Carroll residents excited about being back at Camden Yards

Tom Walker stood behind home plate with his 13-year-old son Jacob as the Toronto Blue Jays took batting practice preparing for their matchup against the Orioles early Friday afternoon. Though the two of them have been to an Orioles home game before — most recently during the playoffs last season — this was the first time they had been to the team's home opener.

"I'd love to make this a tradition, and I'm sure [Jacob] would too," Walker said.


Jacob said that though the playoff games were exciting, Opening Day might be better because it marks the beginning of a potentially promising season.

Kathy and Mark Smith, a Littlestown, Pa., couple, echoed the Walkers' sentiments and said on Opening Day there is still the hope of being a contender in the American League East.

"Regardless of what happens the rest of the year, during the first home game, with all the excitement and the hopes, it's just different," Mark Smith said. "I don't know how to explain it."

One fan in particular was there for the people. Before every game, Clinton Griggs, otherwise known as Captain O, dresses for war, donning a black and orange gladiator's uniform. His trademark helmet is a replica of the same that Terrell Suggs, linebacker for the Baltimore Ravens, wore before their game against the Pittsburgh Steelers in September.

Griggs, of Hampstead, assumed his alter ego in 2004 but truly accepted his role as crowd instigator in 2011.

By the final game of the season that year, the Orioles were almost 30 games out of first place in the A.L. East and going up against the Boston Red Sox, who would make the playoffs if they won.

In the bottom of the ninth inning, the Orioles scored two runs to win, and the Red Sox were sent home to watch the playoffs from their couches.

The Orioles have since been consistent contenders for the A.L. East crown, and Griggs has attended every home opener since.

"It's the community around baseball that I really like," he said. "I love the fact that on Opening Day I'm seeing people I haven't seen since last year."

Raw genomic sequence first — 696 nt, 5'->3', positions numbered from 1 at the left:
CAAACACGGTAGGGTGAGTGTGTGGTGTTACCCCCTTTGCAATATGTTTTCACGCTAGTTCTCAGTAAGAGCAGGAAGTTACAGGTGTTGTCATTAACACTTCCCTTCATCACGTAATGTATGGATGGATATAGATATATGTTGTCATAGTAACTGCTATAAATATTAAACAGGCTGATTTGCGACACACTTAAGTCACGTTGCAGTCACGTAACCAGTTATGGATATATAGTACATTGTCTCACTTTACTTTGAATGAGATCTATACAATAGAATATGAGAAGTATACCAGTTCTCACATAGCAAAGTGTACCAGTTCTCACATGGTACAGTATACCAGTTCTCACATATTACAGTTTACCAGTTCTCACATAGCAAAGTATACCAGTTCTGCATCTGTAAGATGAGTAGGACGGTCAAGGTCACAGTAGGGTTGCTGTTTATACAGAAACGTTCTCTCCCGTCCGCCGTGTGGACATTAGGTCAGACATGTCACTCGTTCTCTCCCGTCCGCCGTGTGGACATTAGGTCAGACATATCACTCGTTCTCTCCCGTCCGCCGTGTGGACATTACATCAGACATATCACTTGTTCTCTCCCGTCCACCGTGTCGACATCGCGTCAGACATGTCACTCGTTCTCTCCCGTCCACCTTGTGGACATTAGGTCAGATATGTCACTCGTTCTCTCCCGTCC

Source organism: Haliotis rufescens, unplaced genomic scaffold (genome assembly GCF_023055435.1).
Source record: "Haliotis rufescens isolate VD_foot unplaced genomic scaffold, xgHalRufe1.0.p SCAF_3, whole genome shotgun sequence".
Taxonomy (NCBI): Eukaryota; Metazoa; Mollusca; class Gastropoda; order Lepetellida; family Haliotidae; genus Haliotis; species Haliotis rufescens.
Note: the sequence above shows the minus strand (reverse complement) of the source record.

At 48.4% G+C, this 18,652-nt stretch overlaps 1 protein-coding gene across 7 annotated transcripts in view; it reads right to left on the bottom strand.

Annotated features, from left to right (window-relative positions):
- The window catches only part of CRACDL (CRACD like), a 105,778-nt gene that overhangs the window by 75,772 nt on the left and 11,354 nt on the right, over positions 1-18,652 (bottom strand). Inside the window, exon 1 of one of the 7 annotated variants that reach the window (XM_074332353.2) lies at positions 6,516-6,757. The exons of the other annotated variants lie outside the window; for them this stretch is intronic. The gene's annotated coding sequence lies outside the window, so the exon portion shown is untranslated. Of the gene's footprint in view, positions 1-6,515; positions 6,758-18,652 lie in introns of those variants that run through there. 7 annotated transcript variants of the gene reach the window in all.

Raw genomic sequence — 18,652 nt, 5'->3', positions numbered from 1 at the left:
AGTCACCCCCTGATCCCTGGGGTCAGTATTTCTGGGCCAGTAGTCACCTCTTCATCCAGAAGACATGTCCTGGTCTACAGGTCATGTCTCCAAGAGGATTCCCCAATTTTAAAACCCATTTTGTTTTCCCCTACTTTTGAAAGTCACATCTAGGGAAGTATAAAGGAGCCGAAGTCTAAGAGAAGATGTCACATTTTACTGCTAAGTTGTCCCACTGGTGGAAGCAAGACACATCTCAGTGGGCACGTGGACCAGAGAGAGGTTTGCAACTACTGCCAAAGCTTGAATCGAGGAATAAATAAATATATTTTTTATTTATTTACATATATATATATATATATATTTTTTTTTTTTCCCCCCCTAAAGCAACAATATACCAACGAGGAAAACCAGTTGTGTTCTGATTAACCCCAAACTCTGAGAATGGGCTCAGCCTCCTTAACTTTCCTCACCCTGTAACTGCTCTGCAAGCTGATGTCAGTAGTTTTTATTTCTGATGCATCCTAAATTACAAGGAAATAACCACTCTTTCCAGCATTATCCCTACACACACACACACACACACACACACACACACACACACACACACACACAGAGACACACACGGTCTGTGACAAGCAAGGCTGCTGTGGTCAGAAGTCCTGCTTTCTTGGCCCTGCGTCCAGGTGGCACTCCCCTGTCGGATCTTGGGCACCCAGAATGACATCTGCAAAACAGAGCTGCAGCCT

Whether it was for the atmosphere, the crowds of O's fans, or a passion for America's pastime, an announced 45,936 fans visited Camden Yards on Friday to witness the home opener, which ended in a 12-5 win for the Blue Jays.

The frenzy surrounding Opening Day in Baltimore has waxed and waned over the years, but it was at its peak during the very first home opener in 1954, said Vince Bagli, a former sports anchor who covered the Orioles.

"The day of the home opener, April 15, 1954, was the most impressive Opening Day," Bagli said.

Bagli, who was born and raised in Baltimore but now lives in Finksburg, said that day was "not totally unlike" Friday. As the team took the field, the sun finally broke through the clouds, he said, and it seemed to spark a fire in the Orioles, who defeated the Chicago White Sox 3-1.

"It's always better to win the home opener because people will come back, you hope," Bagli said. "Over the years, the team has had a lot of support, and this regime with [General Manager Dan] Duquette and [Manager Buck] Showalter, [the Orioles] are terrific. Everybody's optimistic on Opening Day."


Bagli was the sportscaster for the Orioles for more than three decades and has been to almost every Orioles home opener since they moved to Baltimore in 1954, he said. Though he retired 20 years ago, the organization still sends him press passes before the start of every season, Bagli said.

"At the start, I used to be one of the kids; now I'm the oldest guy in the press box," he said. "The fact is I'm a fan, and I've liked it forever. I've been pretty lucky, and God's given me a pretty good run."

Regardless of whether the fan can remember the Orioles' very first home opener, like Bagli, or is enjoying his or her first, like Jacob Walker, those who made the trip to Opening Day at Camden Yards were there because of their love of the game.

"When you can go to these important games that are big marks in the season, it's a whole different level of awesome," Jacob Walker said.